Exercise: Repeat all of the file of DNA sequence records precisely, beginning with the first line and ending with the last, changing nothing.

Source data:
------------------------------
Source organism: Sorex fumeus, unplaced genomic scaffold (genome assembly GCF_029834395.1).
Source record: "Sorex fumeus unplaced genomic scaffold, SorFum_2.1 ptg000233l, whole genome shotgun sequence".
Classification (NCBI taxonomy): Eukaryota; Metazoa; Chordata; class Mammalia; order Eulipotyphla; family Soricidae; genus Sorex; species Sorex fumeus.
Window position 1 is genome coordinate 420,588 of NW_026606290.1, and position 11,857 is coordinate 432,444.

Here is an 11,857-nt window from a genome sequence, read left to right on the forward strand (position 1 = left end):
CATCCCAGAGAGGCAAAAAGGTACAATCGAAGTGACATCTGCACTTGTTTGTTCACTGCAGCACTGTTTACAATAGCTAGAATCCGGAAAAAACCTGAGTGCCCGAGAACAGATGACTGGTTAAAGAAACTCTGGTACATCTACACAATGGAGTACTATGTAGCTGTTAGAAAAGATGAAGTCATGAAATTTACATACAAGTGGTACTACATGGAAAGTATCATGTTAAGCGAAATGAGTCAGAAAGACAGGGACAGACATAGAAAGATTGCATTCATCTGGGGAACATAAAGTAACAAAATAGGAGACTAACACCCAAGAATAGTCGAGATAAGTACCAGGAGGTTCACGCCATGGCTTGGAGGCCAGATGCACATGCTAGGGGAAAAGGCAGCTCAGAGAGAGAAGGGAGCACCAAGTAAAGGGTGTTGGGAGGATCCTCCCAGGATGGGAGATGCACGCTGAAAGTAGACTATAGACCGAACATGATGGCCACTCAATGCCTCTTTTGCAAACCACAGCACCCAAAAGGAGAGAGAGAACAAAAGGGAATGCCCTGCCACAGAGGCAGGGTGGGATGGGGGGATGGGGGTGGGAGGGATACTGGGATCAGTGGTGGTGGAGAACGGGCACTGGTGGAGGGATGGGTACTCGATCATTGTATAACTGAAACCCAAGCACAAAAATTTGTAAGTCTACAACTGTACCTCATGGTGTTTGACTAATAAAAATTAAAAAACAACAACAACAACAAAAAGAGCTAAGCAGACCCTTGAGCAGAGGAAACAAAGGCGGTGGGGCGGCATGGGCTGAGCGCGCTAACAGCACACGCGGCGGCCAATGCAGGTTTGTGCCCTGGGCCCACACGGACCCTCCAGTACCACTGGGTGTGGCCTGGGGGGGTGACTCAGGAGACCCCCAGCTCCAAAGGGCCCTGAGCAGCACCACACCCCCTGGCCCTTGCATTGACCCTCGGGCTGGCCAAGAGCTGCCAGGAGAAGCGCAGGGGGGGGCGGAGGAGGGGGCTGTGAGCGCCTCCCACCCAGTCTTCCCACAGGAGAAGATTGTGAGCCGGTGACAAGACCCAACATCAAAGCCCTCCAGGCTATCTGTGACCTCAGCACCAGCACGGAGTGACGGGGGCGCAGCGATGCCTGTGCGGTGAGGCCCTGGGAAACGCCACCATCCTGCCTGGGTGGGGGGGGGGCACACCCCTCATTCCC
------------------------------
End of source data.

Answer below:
Source organism: Sorex fumeus, unplaced genomic scaffold (genome assembly GCF_029834395.1).
Source record: "Sorex fumeus unplaced genomic scaffold, SorFum_2.1 ptg000233l, whole genome shotgun sequence".
Classification (NCBI taxonomy): Eukaryota; Metazoa; Chordata; class Mammalia; order Eulipotyphla; family Soricidae; genus Sorex; species Sorex fumeus.
Window position 1 is genome coordinate 420,588 of NW_026606290.1, and position 11,857 is coordinate 432,444.

Here is an 11,857-nt window from a genome sequence, read left to right on the forward strand (position 1 = left end):
CATCCCAGAGAGGCAAAAAGGTACAATCGAAGTGACATCTGCACTTGTTTGTTCACTGCAGCACTGTTTACAATAGCTAGAATCCGGAAAAAACCTGAGTGCCCGAGAACAGATGACTGGTTAAAGAAACTCTGGTACATCTACACAATGGAGTACTATGTAGCTGTTAGAAAAGATGAAGTCATGAAATTTACATACAAGTGGTACTACATGGAAAGTATCATGTTAAGCGAAATGAGTCAGAAAGACAGGGACAGACATAGAAAGATTGCATTCATCTGGGGAACATAAAGTAACAAAATAGGAGACTAACACCCAAGAATAGTCGAGATAAGTACCAGGAGGTTCACGCCATGGCTTGGAGGCCAGATGCACATGCTAGGGGAAAAGGCAGCTCAGAGAGAGAAGGGAGCACCAAGTAAAGGGTGTTGGGAGGATCCTCCCAGGATGGGAGATGCACGCTGAAAGTAGACTATAGACCGAACATGATGGCCACTCAATGCCTCTTTTGCAAACCACAGCACCCAAAAGGAGAGAGAGAACAAAAGGGAATGCCCTGCCACAGAGGCAGGGTGGGATGGGGGGATGGGGGTGGGAGGGATACTGGGATCAGTGGTGGTGGAGAACGGGCACTGGTGGAGGGATGGGTACTCGATCATTGTATAACTGAAACCCAAGCACAAAAATTTGTAAGTCTACAACTGTACCTCATGGTGTTTGACTAATAAAAATTAAAAAACAACAACAACAACAAAAAGAGCTAAGCAGACCCTTGAGCAGAGGAAACAAAGGCGGTGGGGCGGCATGGGCTGAGCGCGCTAACAGCACACGCGGCGGCCAATGCAGGTTTGTGCCCTGGGCCCACACGGACCCTCCAGTACCACTGGGTGTGGCCTGGGGGGGTGACTCAGGAGACCCCCAGCTCCAAAGGGCCCTGAGCAGCACCACACCCCCTGGCCCTTGCATTGACCCTCGGGCTGGCCAAGAGCTGCCAGGAGAAGCGCAGGGGGGGGCGGAGGAGGGGGCTGTGAGCGCCTCCCACCCAGTCTTCCCACAGGAGAAGATTGTGAGCCGGTGACAAGACCCAACATCAAAGCCCTCCAGGCTATCTGTGACCTCAGCACCAGCACGGAGTGACGGGGGCGCAGCGATGCCTGTGCGGTGAGGCCCTGGGAAACGCCACCATCCTGCCTGGGTGGGGGGGGGGCACACCCCTCATTCCC